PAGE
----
Genes (Part 2)
Posted by: Maria Atalanti
Published on: 11/07/2021Back to Blog
Dedicated to my cousin Sotiroula who lives in Australia and taking advantage of the memories she saved I wrote this story.
The afternoon reminiscence of his life upset Nikolas, and in the evening, he was a bit uneasy.
—What’s wrong with you, Nicolas? You’re very quiet, asked him, his wife Milia.
—I have a headache, he replied. I’m going to sit in the yard for a while and get some air. You may lie down.
Milia (from Emilia), Nikola’s second wife, tired like any woman in the village, who used to work in the fields and take care of the house, lay down early.
He went out, sat in a chair, and looked at the starry sky. In the darkness of the night, millions of stars glowed above his head. A bright strip of countless stars crossed the sky and seemed to split it in two.
—The river, (galaxy) thought Nicholas.
Nikola’s soul was romantic. He immersed himself in the beauty of the fixation and slowly – slowly his heart calmed down. Thoughts shook his mind and travelled him back to those distant years when he used to live in Skala.
After his mother’s death, Nicholas wanted to leave Skala. Where should I go, he was thinking. I don’t have family anywhere.
One day, came to the shop where he worked, a peasant. His name was Georgi, and he was coming from Marathovounos. He had never heard of this village before.
—It’s situated in the plain of Mesaoria, Georgi told him. Big village. It has close to 800 inhabitants and is centrally located in the area. We don’t have a dyer of vrakes (loose traditional trousers) in the village. If you come there, you’ll have a lot of work. People will come from the other villages too. You won’t be able to catch up with them.
—But how can I come if I don’t know anyone. Where am I going to stay?
—Live that to me. You’re a handsome man, you’re a good worker. I’ll find you a wife.
Nicholas did not take long to be convinced. He decided to spend the two gold pounds his father had given him. He bought a cart, a donkey and all the equipment he needed to start his craft. He said goodbye to Mr. Lefteris, Mr. Christo and his wife Eleni, his friend Dimitris and followed Georgi to his village.
It was the first time he has been away from the sea. It was summer, like now. As they moved away from the city and left behind the plantations that greened the landscape, he was taken aback by the monotony of the plain. Everything seemed colorless under the scorching sun. From time to time, an olive tree with its silver- green colour broke the monotony of the pale-yellow grain. They saw the shepherds who with their sheep crossed the plain. Some of them sat under an olive tree to rest and played their pithkiavly (reed flute). The bleating and bells of the sheep accompanied by their sounds the bucolic scene that Nikolas saw.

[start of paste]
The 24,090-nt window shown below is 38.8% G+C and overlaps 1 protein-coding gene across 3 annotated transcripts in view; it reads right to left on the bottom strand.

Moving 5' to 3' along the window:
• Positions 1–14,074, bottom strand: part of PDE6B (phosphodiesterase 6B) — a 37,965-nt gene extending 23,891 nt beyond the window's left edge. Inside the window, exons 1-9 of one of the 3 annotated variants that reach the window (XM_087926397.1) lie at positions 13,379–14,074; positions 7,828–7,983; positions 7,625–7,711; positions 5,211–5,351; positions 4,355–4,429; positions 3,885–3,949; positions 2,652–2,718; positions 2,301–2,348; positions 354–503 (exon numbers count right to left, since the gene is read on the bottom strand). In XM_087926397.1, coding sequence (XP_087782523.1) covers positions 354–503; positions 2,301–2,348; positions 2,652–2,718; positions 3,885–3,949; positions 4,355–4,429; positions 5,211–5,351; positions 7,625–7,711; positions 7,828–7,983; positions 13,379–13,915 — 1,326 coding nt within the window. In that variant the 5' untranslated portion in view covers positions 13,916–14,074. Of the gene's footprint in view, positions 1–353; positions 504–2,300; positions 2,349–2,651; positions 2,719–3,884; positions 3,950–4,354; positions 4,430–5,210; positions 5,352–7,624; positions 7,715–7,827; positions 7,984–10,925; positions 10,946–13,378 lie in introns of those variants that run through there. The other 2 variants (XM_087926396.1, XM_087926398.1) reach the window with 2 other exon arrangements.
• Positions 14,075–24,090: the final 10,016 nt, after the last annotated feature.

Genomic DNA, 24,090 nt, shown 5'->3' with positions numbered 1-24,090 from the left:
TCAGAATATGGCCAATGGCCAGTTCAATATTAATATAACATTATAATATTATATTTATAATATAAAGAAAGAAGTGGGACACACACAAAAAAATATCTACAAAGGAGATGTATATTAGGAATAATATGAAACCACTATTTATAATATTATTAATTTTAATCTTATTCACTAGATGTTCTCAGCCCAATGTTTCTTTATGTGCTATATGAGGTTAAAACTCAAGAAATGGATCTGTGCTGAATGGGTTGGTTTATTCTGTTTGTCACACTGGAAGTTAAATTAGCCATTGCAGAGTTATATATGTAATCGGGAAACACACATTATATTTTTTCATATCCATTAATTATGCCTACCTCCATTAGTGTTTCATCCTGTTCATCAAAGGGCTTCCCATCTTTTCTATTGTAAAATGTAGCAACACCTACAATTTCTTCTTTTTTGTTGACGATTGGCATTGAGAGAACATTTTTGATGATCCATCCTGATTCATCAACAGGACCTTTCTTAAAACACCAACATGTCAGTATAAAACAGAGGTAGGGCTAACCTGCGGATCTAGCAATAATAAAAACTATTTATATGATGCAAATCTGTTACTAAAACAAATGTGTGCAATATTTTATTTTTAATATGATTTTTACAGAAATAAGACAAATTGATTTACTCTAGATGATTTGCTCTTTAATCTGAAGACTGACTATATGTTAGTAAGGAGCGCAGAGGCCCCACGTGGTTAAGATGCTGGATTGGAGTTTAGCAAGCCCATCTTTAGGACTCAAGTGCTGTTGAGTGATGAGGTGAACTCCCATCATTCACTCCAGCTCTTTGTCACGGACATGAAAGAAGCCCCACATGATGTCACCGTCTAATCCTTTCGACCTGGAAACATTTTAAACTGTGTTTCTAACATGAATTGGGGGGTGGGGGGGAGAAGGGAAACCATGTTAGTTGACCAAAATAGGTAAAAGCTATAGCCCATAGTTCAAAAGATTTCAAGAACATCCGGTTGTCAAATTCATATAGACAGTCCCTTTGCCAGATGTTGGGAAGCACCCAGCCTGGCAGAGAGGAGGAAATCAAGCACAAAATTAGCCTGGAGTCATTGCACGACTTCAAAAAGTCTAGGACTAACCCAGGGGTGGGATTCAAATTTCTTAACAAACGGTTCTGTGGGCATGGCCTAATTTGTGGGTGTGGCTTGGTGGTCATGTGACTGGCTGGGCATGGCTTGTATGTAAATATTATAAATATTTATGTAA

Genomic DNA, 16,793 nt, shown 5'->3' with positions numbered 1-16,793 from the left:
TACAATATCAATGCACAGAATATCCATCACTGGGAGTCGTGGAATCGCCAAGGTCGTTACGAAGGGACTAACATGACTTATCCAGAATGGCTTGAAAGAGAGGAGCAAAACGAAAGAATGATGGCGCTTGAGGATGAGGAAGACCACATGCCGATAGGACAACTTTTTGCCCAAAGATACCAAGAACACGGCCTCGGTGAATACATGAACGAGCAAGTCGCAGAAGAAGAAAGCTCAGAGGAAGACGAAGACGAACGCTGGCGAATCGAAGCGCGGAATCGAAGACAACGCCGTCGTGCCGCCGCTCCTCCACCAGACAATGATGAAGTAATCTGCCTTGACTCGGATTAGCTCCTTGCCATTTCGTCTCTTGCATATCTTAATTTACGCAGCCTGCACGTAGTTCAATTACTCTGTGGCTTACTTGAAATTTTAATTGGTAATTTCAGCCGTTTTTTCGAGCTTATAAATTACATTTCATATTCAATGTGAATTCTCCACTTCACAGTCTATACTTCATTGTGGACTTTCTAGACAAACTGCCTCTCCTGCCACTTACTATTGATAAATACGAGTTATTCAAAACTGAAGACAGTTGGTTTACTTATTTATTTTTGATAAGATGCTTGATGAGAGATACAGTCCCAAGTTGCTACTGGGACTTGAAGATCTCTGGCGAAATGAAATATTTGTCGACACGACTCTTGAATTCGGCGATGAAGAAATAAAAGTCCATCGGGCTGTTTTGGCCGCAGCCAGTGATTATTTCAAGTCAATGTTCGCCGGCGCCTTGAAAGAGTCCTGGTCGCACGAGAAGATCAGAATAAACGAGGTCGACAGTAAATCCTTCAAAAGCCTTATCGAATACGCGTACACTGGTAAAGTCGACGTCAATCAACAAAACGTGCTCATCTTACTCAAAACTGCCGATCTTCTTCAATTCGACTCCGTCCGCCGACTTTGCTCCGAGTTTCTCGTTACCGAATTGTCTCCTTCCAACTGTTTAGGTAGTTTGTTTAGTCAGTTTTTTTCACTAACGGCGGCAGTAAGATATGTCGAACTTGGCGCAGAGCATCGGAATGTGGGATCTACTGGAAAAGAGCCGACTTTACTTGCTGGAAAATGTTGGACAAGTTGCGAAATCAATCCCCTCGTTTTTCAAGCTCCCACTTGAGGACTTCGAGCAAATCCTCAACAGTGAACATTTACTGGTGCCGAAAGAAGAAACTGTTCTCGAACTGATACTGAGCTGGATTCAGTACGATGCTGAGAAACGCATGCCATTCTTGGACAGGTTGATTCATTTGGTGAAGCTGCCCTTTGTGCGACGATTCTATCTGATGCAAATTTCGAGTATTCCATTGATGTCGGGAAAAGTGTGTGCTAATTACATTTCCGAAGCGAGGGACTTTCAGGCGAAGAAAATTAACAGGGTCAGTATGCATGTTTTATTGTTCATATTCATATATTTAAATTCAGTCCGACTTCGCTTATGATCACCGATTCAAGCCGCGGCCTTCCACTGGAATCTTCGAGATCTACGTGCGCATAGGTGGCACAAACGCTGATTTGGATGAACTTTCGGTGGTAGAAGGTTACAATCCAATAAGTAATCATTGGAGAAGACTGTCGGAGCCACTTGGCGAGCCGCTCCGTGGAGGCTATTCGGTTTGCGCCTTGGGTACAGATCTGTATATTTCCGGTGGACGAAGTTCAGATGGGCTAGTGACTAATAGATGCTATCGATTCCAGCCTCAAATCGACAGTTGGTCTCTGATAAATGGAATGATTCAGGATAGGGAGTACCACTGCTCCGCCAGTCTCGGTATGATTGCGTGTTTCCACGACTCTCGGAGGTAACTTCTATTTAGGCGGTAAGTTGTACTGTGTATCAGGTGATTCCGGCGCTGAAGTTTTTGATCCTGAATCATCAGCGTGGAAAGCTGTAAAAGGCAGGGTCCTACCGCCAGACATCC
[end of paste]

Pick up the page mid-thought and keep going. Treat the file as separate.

He felt strange. He lacked the sea, its sound, its smell. He quickly dismissed those thoughts. He had made his decisions. Marathovounos, this village he had not seen yet, would be his village. At that moment, he decided never to talk to anyone about his childhood in the consulate. And he never spoke. He was not even thinking about it. Up to this day.
—You’re old, Nicolas, he whispered to himself. Go to sleep.
He walked in and lay down next to his wife, Milia. He tried to sleep, but he could not. The memories, now that have been woken up, suddenly took all his energy and captured his mind.
Thus, a prisoner of his thoughts, he closed his eyes and continued to remember.
It did not take long for him to get married. He and his first wife had two daughters. The first one was named Margarita, after his mother, and she was called Markarou, as his mother had been called. The second one was baptized Andriani and was called Andrianou. His first wife died young, and he was forced to remarry. He took Milia, and with her we had five more children. Three daughters, Lazarou, Stavrou and Eleni and two sons. Konstantis and Vangelis. Vangelis died young. He was very bitter about his death.
Thoughts began to blur slowly – slowly in his mind and Nicholas fell asleep.
The house of Nikolas and Milia was on the main road of the village. Next to the house, Nicholas had his shop. He worked there for many years. His business was going well. His clients were not just from Marathovounos. They also came from the surrounding villages, Agastina, Vitsada, Giaos and Musoulita, even from more distant villages, such as Kalograia, Tripimeni and Agia Marina. At that time, people were poor and often had no money to pay. So, they brought him as payment the products they produced, such as oil, olives, legumes, and fruits of the season. Their house was always filled with goods and his children always well-fed.
He had no fields of his own, but his wife Milia had her dowry in fields and animals. He has never been involved in agriculture and livestock farming. His wife took care of their fields and animals, along with her children and some assistant boys, whenever they needed to. He knew that the villagers were making fun of him that once his wife had sent him to check if the crops were ready for harvest, and he, not understanding, replied negatively. By the time she went to see herself, the grain had matured and been destroyed.